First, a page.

Page 119 - Jewish Book Annual Volume 12

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M. N. K IEV ----JEWISH FICTION BOOKS
113
S o u t h r o n , A r t h u r E u s t a c e .
On eagle’s wings. New York, McGraw-Hill,
1954. 310 p.
A retelling of the story of Moses, his early life in Egypt and his emergence
as the great leader of the Jews in their journey towards the promised land.
S p e r b e r , M a n e s .
The abyss. Trans, by Constantine Fitzgibbon. Garden City,
N. Y., Doubleday, 1952. 348 p.
--------- . Journey without end. Trans, by Constantine Fitzgibbon. Garden City,
N. Y., Doubleday, 1954. 317 p.
The above two volumes are part of a trilogy. They deal with ex-communists
and the Nazis. One of the principal characters, Edi Rubin, fights with the
partisans in Poland, seeking to prevent the destruction of a Jewish village.
S t e r n , D a n i e l .
The girl with the glass heart. Indianapolis, Bobbs-Merrill, 1952.
238 p.
Elly Kaufman, a tall, blond and most attractive young lady, is determined
to break away from her religious environment. Her pious and solicitous
parents are very generous to her but she rejects them feeling they do not
understand her.
S u h l , Y u r i .
Cowboy on a wooden horse. New York, Macmillan, 1953. 280 p.
Sympathetically written, it is the story of Sol Kenner who four years ago
had arrived in America from Pedayetz, Galicia. True, he is no longer the
greenhorn he was in
One Foot in America
but how very much more he has
to learn. The title is indicative of his occupation — an upholsterer. Suhl
has the ability to create and evoke characters that are distinct individuals.
Truly delightful.
T h o m p s o n , F r a n c i s
J. Abraham’s wife. New York, Vanguard, 1954. 191 p.
This story of Sarita, and her husband, Abraham, is bogged down by labored
comparisons between the biblical Abraham and his black counterpart. The
setting is Florida and Cuba in the late 1890s and early 1900s.
T h o m p s o n , M o r t o n .
Not as a stranger. New York, Scribner, 1953. 948 p.
A revealing, detailed and dramatic portrait of young Lucas Marsh who
from childhood on was determined to be a doctor. In medical school he is
befriended and influenced by a Jewish doctor. Dr. Aarons is well drawn and
one is conscious of his cynicism and bitterness because of the anti-Semitism
he feels has hampered his rise.
T w e r s k y , J a c o b .
The face of the deep. Cleveland, World, 1953. 333 p.
A compassionate story of the lives of Ken Werner, Fred Harris, Joe Berko-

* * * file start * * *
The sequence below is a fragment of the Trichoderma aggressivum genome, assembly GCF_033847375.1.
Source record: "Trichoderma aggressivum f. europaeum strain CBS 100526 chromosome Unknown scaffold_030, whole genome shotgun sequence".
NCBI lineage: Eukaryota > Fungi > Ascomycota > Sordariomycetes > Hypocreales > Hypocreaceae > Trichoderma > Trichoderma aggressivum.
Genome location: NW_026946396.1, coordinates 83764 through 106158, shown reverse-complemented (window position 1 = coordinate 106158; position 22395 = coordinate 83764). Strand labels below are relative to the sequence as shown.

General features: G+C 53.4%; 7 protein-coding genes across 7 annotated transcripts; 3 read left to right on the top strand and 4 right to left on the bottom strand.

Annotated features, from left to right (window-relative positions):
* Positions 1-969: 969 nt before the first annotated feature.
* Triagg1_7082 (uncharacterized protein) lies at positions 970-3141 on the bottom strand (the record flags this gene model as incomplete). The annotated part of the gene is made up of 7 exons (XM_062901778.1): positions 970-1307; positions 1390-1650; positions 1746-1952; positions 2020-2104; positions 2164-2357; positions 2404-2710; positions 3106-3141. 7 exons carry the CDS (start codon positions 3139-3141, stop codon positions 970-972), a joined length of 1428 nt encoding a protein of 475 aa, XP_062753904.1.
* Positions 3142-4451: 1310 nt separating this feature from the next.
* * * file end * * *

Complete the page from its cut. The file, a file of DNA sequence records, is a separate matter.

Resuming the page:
witz and Rosie Celli whose early childhood is spent in an institution called
the Home for Blind Babies and how they adjusted their lives to society.
W a r e n , H e l e n .
Out of the dust. New York, Crown, 1952. 312 p.
A novel of a Jewish boy from the United States who pioneers in Israel. The
reclamation of the Negev as a vibrant living thing is very well depicted.
W e i s s , D a v i d .
The guilt makers. New York, Rinehart, 1953. 315 p.
A young Jewish boy, Saul, who has endured the unspeakable agonies of
body and spirit in Buchenwald, comes to America and is befriended by an
ex-soldier and social worker, David Hutchinson. Hutchinson tries his utmost
to help eradicate the hurt of those years, but the cruelties, unconscious and
deliberate, that Saul encounters in America, drive him to an act of violence
that sends him to prison for twenty years.
Y a f f e , J a m e s .
The good-for-nothing. Boston, Little, Brown, 1953. 249 p.
The daily life problems of two brothers, Leo and Norman Kramer, paralleled
after the old story of Cain and Abel, the prodigal and dutiful sons. One is
introduced to the tragi-comic efforts of the Kramers to rehabilitate Leo who
defies rehabilitation, of the widowed mother’s love for this prodigal son and
the familiar half-pathetic figure of self-sacrificing Norman who works tirelessly
to support them both.
Z a n g w i l l , I s r a e l .
The king of schnorrers: to which is added an essay on Jewish
humor by Bernard N. Schilling. Hamden, Conn., Shoe String Press, 1953.
189
p.
A reprint of the 1893 edition. A Jewish comic novel dealing with the
abilities of a remarkably adroit beggar.